(Bloomberg) — A furious bout of options hedging is tightening up a much-watched gauge of market sentiment: the VIX’s discount to realized volatility in the S&P 500.

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Viewed by some as a distillation of trader expectations for market turbulence, the gap, which has recently shown a relatively sanguine view on the future, is no longer doing so. After sitting below the S&P 500’s historical volatility for four weeks, the VIX has quickly popped back up to match it.

The tightening follows several weeks in which demand for hedging subsided, with stocks bouncing back and equity exposure among money managers falling. Friday’s unexpectedly hot inflation reading prompted traders to ramp up their bets on interest-rate hikes in coming months. With the S&P 500 heading for the worst week since January, some impetus for protection resurfaced.

“The VIX is getting more concerned about the future, odds of a 75bps hike in June for example,” said Chris Murphy, co-head of derivatives strategy at Susquehanna International Group. “Options trading has been way more active today than it’s been in the week leading up to the CPI number as the hotter-than-expected print has shaken up markets.”

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Angst is building as investors fret a more aggressive tightening path by the Federal Reserve would drag the economy into a recession. The Cboe Volatility Index, or VIX, jumped more than 2 points to 28.09 as of 2:30 p.m. in New York, while the S&P 500 dropped for a third day, approaching its 2022 low set in May.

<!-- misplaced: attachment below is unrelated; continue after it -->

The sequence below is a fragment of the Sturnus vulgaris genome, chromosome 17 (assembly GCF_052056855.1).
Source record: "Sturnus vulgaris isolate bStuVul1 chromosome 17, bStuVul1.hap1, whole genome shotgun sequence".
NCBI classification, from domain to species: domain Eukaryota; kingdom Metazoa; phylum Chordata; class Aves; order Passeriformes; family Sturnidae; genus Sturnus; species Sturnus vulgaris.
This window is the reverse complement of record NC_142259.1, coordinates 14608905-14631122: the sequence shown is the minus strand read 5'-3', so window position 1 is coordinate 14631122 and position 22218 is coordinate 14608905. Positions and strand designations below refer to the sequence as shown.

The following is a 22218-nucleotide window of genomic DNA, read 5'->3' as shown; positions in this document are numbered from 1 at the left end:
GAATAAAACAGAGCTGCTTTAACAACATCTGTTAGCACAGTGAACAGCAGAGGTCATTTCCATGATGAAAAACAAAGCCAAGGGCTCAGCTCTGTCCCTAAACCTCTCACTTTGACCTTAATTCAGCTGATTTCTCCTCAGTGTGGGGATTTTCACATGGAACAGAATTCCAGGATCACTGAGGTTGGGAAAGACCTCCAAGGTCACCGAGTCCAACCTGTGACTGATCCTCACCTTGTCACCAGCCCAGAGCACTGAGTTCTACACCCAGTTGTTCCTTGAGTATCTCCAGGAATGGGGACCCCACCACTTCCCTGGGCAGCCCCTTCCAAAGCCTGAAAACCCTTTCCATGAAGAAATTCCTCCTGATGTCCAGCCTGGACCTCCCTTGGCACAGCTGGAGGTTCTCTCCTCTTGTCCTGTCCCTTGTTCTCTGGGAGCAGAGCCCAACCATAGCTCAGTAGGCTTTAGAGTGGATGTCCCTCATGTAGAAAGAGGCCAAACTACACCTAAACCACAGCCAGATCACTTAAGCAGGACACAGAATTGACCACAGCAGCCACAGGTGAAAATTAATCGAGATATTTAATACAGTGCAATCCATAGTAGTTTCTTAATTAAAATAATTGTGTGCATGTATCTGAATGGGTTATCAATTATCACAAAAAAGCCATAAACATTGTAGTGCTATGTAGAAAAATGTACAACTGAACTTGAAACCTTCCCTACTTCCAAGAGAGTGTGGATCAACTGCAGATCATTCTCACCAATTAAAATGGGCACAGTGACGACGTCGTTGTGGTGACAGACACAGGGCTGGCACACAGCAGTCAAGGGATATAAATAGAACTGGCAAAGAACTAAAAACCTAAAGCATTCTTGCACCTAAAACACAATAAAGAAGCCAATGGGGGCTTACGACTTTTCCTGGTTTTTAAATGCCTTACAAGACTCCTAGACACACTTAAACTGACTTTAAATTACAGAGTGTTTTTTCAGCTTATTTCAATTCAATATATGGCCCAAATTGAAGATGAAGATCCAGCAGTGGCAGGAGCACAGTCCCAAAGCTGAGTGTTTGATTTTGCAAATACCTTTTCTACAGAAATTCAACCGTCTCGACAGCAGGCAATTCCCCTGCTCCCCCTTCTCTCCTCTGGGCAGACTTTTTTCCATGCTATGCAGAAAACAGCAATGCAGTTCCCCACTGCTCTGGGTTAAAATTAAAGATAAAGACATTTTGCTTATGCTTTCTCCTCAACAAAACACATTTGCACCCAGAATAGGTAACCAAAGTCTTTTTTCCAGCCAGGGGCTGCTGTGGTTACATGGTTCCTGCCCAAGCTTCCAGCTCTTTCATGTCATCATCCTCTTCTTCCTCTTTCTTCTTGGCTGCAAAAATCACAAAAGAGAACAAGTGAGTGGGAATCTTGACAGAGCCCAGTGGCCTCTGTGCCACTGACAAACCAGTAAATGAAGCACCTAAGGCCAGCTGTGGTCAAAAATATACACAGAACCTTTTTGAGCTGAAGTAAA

The uneasiness was also shown in the options trading of the biggest exchange-traded fund tracking the S&P 500. The SPDR S&P 500 ETF Trust (ticker SPY) saw volume of bearish put contracts outpacing bullish calls by a ratio of 1.78-to-1. That’s the highest ratio in almost three months.

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“Volumes in general was much more skewed to puts rather than calls,” said Danny Kirsch, head of options at Piper Sandler & Co. “Volatility though has acted fairly orderly and that tells us more rolling/monetizing hedges as opposed to adding new ones.”

While puts volume climbed Friday, their cost relative to calls was stuck near multiyear lows, a sign to Murphy at Susquehanna that there was no real rush for hedging.

“We did see a lot of short covering during the bear market bounce over the past week, but I don’t think investors are overexposed here,” he said. “I expect less of a demand for hedging and more of a buyers strike given how reduced the positions have been so far this year.”

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